It's a good idea to use a soft rubber pad, cardboard or even a rolled up newspaper in-between the floor jack and the car to avoid damage to the undercarriage. Lift up the car slowly. It's perfectly okay if the car tilts while the wheels on the opposite side are still on the ground. Depending upon where you placed your jack, both front wheels may come off the ground, or both wheels on one side of the car may come off the ground. Lift the car up only enough to get the jack stand underneath while it's set at its minimum height. Place the jack stand securely under the jack support area, and slowly lower the car.

Jacking up a car is normally straightforward. However, Mercedes-Benz apparently designed the R170 SLK to be serviced on a commercial hydraulic multi-post lift. The car has four attachment points for the OEM tire-changing jack, but its owner's manual doesn't mention a floor jack/jack stands method. Also the vehicle sits fairly low to the ground, if you are having trouble getting your floor jack under the car, driving the car up onto at 2X6 or 2X8 can give you enough room to get your jack under.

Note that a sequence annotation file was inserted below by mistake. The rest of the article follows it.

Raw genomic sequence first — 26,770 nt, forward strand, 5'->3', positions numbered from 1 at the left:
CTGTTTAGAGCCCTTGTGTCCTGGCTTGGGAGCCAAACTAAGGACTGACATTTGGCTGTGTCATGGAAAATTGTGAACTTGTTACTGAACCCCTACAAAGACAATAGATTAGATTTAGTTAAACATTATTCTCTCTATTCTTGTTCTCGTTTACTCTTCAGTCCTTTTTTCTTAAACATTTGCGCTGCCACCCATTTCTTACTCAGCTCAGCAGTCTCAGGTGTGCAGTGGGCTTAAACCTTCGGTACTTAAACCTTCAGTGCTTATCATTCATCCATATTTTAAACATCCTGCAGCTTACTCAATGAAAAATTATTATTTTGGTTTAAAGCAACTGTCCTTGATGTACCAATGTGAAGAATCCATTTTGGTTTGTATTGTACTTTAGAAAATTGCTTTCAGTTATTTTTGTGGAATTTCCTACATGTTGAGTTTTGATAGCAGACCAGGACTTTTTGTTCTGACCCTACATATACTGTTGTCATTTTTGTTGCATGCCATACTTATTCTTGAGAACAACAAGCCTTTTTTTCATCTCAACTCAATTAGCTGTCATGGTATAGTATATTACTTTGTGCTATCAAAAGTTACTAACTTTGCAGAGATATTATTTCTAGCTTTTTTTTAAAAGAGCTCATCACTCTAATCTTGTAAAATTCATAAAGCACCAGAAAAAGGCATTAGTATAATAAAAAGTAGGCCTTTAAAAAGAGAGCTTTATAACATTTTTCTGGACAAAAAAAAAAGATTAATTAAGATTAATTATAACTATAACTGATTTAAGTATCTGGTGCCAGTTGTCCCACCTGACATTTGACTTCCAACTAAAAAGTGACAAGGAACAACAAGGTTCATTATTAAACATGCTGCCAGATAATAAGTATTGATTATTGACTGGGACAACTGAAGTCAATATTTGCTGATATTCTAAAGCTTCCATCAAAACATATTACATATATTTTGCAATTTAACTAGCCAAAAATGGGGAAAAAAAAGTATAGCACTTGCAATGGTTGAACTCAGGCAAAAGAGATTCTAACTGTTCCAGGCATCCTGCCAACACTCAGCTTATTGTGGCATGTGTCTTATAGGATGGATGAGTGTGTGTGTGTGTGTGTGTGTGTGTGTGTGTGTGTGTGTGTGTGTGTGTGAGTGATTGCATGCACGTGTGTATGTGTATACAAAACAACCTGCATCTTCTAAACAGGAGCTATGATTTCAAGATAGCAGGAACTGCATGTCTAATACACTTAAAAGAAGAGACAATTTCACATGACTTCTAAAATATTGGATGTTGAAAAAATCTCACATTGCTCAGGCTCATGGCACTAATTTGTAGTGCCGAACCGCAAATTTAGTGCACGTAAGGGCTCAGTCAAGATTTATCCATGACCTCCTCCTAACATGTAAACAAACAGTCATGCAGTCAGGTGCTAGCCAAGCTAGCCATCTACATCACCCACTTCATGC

The challenge with these cars is finding reinforced areas for jack and stand placement. Anyone who's ever crumpled a rocker panel by guessing wrong knows that jacking/securing has both safety and aesthetic considerations. Because the factory pads are meant for a jack, Pelican Parts recommends using them as intended. Then, jack stands are placed on structurally sound chassis components.

Pads at each corner (arrows) of the car are the reinforced jack areas.
Figure 1

Pads at each corner (arrows) of the car are the reinforced jack areas. I recommend these areas for jacking, then placing the jack stands securely under the structural components at the front and rear of the vehicle (circled in red).